RCGP backs lifestyle app in drive to promote effective exercise

GP leaders have backed a campaign warning patients that intensity of exercise - not just counting steps or distance covered - is key to improving health.

More than 3m middle-aged adults in England are currently inactive, doing less than 30 minutes of physical activity per week, with inactivity estimated to cost the NHS more than £500m a year.

But just 10 minutes of moderate exercise per day  - such as brisk walking - can reduce risk of early death by 15%, according to Public Health England (PHE). Stepping this up to the 150 minutes per week recommended by the UK CMO can reduce risk of type 2 diabetes, cardiovascular disease and some cancers.

The campaign urges patients to take more responsibility for their own health and wellbeing. A PHE app - Active 10 - endorsed by the RCGP encourages patients to take a brisk 10-minute walk each day and offers advice on diet.

Long-term conditions

RCGP chair Professor Helen Stokes-Lampard said: ‘There has been a substantial rise in the number of patients who have developed multiple long-term conditions in recent years and many of these, including type 2 diabetes and heart disease, are linked to not being active enough.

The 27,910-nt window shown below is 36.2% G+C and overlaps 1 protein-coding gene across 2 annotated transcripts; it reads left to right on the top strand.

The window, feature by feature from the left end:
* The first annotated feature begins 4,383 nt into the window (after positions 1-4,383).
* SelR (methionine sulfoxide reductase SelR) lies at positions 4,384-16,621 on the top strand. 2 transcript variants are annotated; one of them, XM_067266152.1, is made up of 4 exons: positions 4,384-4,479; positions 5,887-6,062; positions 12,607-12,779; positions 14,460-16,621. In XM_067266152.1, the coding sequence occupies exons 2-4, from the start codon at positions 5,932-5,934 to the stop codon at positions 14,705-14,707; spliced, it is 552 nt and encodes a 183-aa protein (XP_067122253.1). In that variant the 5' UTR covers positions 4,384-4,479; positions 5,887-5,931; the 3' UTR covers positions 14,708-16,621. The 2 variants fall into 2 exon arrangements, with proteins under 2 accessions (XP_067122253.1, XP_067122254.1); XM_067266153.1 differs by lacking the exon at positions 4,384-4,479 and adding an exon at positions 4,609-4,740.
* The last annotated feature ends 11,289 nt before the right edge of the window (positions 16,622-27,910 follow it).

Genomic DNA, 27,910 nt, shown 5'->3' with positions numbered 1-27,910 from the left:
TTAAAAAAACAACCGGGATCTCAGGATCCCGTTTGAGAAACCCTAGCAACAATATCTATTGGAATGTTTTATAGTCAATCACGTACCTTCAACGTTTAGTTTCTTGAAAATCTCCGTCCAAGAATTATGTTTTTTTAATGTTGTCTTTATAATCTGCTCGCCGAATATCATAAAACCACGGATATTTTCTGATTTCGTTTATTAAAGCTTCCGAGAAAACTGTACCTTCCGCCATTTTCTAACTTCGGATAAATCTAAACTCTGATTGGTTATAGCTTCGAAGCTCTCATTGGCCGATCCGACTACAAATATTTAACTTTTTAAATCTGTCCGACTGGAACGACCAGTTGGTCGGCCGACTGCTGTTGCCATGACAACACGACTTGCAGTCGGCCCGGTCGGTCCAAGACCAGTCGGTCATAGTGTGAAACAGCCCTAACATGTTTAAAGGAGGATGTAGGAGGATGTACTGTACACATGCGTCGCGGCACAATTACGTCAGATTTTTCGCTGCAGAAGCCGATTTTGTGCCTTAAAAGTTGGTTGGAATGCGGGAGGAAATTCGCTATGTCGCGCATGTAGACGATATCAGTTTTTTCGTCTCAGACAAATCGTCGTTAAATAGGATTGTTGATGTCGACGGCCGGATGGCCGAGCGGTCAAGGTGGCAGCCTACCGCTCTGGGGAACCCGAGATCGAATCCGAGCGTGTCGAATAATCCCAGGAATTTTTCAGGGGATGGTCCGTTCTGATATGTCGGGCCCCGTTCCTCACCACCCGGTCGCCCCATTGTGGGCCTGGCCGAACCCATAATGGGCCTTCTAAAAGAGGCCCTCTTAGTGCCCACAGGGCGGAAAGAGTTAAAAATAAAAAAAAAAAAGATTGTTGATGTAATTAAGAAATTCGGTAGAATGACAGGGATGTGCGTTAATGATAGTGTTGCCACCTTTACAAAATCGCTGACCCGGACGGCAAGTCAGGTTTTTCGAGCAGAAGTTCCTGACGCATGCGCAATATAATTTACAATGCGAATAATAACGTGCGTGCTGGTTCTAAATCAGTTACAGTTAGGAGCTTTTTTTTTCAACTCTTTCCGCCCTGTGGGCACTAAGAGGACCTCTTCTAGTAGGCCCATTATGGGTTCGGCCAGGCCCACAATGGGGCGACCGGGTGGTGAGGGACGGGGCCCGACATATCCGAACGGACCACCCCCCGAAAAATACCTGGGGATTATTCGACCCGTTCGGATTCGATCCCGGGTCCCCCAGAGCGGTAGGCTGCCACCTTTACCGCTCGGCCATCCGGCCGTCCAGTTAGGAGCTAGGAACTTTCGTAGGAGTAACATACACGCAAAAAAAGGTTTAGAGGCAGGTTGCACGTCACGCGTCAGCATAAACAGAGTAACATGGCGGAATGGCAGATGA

'While GPs and our teams will always encourage patients to make lifestyle changes that could potentially benefit their long-term health and wellbeing, the responsibility cannot solely lie with healthcare professionals, and patients must also play their part.'

Dr Zoe Williams, GP and RCGP clinical champion for physical activity and lifestyle, said: ‘GPs want their patients to be healthy and enjoy life, and there are simple ways in which we can all improve our health. I often encourage my patients to take up more daily physical activity, which can start with just a 10-minute brisk walk – it would be great to see more people doing this across the country.

‘Moving more is an important step forward to improving the health of the nation and looking after our NHS, which is often overburdened by lifestyle related illness.’

More than 600,000 people have downloaded the app - first recommended by the RCGP in 2017.

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